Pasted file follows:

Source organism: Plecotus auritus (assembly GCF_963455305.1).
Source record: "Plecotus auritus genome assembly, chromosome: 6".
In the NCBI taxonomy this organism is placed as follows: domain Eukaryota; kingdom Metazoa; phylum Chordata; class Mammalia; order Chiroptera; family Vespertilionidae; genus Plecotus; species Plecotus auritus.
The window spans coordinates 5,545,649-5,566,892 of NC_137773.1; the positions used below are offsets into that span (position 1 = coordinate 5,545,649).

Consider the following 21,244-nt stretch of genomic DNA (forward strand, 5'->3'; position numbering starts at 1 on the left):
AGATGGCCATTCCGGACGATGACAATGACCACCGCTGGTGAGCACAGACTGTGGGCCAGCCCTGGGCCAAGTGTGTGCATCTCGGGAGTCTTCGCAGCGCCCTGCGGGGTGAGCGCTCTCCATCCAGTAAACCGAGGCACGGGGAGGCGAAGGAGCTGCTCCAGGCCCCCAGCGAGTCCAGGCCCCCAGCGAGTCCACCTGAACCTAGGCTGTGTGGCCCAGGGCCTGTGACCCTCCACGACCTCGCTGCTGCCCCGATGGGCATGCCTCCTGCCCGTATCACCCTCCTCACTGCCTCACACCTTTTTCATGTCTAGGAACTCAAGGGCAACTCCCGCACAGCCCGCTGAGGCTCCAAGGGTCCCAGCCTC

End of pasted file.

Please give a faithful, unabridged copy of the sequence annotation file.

Source organism: Plecotus auritus (assembly GCF_963455305.1).
Source record: "Plecotus auritus genome assembly, chromosome: 6".
In the NCBI taxonomy this organism is placed as follows: domain Eukaryota; kingdom Metazoa; phylum Chordata; class Mammalia; order Chiroptera; family Vespertilionidae; genus Plecotus; species Plecotus auritus.
The window spans coordinates 5,545,649-5,566,892 of NC_137773.1; the positions used below are offsets into that span (position 1 = coordinate 5,545,649).

Consider the following 21,244-nt stretch of genomic DNA (forward strand, 5'->3'; position numbering starts at 1 on the left):
AGATGGCCATTCCGGACGATGACAATGACCACCGCTGGTGAGCACAGACTGTGGGCCAGCCCTGGGCCAAGTGTGTGCATCTCGGGAGTCTTCGCAGCGCCCTGCGGGGTGAGCGCTCTCCATCCAGTAAACCGAGGCACGGGGAGGCGAAGGAGCTGCTCCAGGCCCCCAGCGAGTCCAGGCCCCCAGCGAGTCCACCTGAACCTAGGCTGTGTGGCCCAGGGCCTGTGACCCTCCACGACCTCGCTGCTGCCCCGATGGGCATGCCTCCTGCCCGTATCACCCTCCTCACTGCCTCACACCTTTTTCATGTCTAGGAACTCAAGGGCAACTCCCGCACAGCCCGCTGAGGCTCCAAGGGTCCCAGCCTC